Using dwarf apple trees as an example, you will likely use what is termed the central leader system to train your trees. The central leader system allows your fruit tree to look much more like most other trees in your landscape, yet produce apples without the tree looking like those you see in older commercial orchards. Training starts the first year you plant your fruit trees. This keeps your fruit tree ensuring your dwarf tree actually remains dwarf in your home orchard. You will be able to start to select your scaffold branches placing the first set of scaffold branches no more than 20 -24 inches from the ground. By starting that low, you will be able to place additional scaffolds and still have a mature tree that is no taller than 6 to 8 feet tall, making it very easy to manage.
There are several other advantages of a well-trained dwarf fruit tree. Annual Spring pruning will be visually much clearer as to which branches need your attention. There will be branches that need to be adjusted using traditional branch spreaders or alternative methods such as using twine and a stake to pull the branch into the desired horizontal plane as you develop your scaffolds. Water sprouts will be easily identified, as they will be growing straight up from the horizontal scaffold branches.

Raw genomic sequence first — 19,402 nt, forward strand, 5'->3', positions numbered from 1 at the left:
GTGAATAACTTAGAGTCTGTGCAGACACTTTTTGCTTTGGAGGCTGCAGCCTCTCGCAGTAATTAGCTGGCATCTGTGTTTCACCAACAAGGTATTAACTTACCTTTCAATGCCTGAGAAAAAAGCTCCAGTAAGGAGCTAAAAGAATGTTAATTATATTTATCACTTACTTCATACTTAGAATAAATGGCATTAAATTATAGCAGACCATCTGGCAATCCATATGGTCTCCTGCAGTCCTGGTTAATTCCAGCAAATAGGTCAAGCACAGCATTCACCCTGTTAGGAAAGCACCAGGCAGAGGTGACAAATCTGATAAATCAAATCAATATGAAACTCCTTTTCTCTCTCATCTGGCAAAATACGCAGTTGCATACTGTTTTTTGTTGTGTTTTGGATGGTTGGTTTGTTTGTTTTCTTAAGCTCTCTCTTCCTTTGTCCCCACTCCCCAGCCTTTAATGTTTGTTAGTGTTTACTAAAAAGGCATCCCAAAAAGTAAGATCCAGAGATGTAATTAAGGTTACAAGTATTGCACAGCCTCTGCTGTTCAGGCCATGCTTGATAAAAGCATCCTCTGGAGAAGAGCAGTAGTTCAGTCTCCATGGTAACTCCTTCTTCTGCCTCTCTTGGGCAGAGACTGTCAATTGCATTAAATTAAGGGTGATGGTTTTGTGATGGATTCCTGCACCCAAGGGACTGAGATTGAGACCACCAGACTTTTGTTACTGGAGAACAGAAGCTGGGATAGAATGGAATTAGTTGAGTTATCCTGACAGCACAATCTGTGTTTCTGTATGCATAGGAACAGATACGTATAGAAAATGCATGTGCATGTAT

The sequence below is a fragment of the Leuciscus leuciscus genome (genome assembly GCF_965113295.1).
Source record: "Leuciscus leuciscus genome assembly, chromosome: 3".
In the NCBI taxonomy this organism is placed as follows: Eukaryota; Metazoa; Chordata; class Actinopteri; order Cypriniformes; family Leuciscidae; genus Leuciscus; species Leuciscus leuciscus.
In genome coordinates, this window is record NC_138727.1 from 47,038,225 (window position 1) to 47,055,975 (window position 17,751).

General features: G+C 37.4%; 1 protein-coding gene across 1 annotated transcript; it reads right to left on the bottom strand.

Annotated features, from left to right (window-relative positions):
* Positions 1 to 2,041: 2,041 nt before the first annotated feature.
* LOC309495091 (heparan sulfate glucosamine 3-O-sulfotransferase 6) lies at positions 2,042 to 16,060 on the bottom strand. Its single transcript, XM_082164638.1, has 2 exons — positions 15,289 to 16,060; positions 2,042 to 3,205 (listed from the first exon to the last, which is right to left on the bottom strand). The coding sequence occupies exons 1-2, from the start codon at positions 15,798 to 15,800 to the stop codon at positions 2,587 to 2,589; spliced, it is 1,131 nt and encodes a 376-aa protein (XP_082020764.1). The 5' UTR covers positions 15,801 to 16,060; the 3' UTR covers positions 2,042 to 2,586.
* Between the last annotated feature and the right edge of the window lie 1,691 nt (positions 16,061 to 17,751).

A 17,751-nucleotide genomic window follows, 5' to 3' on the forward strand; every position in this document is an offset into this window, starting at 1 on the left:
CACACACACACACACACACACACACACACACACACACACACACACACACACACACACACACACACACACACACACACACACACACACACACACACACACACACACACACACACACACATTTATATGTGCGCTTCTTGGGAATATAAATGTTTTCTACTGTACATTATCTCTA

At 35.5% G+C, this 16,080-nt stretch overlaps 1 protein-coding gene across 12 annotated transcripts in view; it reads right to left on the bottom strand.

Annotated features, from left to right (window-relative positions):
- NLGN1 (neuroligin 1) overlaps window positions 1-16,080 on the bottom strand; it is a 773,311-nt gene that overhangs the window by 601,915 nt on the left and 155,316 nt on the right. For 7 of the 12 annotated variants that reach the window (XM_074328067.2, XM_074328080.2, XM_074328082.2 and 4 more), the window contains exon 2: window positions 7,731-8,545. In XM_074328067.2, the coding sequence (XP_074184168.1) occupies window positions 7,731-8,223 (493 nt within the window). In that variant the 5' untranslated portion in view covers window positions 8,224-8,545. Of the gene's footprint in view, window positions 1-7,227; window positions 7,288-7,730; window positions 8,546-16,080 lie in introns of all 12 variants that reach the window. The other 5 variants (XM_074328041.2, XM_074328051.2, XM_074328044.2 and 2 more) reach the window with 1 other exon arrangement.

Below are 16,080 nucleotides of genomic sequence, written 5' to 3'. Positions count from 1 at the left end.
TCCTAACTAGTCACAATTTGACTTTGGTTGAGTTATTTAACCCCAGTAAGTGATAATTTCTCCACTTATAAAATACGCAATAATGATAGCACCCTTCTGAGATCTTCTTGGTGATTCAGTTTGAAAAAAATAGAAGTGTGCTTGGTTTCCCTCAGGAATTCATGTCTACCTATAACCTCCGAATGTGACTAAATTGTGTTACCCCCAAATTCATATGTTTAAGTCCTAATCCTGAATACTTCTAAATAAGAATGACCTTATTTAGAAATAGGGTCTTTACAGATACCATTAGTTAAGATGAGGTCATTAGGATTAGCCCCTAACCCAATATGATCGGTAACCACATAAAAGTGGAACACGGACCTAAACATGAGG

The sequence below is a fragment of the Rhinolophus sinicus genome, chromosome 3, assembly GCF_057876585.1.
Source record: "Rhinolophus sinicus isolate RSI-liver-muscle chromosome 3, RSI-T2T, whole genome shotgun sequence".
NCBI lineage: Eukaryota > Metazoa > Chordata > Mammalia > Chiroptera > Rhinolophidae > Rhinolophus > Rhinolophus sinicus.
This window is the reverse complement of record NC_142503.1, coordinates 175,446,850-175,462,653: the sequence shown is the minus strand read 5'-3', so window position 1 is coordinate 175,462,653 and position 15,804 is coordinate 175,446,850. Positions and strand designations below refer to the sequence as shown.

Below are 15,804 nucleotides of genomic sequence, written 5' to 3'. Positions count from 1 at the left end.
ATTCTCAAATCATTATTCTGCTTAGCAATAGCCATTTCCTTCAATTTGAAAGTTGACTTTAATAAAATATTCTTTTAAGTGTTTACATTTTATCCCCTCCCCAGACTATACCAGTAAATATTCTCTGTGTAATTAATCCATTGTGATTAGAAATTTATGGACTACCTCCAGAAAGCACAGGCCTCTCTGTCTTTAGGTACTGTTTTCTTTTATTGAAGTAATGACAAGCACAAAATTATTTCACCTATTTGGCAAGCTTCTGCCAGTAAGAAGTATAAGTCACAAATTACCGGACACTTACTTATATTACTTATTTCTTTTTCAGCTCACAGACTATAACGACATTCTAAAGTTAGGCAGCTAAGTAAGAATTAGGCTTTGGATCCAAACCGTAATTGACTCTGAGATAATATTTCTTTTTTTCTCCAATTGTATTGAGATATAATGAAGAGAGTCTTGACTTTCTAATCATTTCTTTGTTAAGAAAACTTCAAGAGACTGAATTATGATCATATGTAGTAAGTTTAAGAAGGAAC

As your dwarf fruit tree matures in size, home orchardists will realize there are additional benefits. The weekly inspection and monitoring of fruit pests will be easier and done very quickly. Even though young fruit tree may not be producing apples, there are insects and foliar diseases that need to be taken care of. Foliage feeding insects reduce the canopy, reducing the amount of food that could go into growth and development. Leaf diseases have a similar impact. If allowed to continue over the season or seasons, it could easily delay fruit production and in a bigger picture, lesson the overall vigor. You want a tree that develops quickly, so that your training then can encourage flowers and fruit set. Limited fruits can begin to show up as early as the third year and get more productive every year after. Enjoy the challenge and amaze your friends with fruit that came right out of your yard.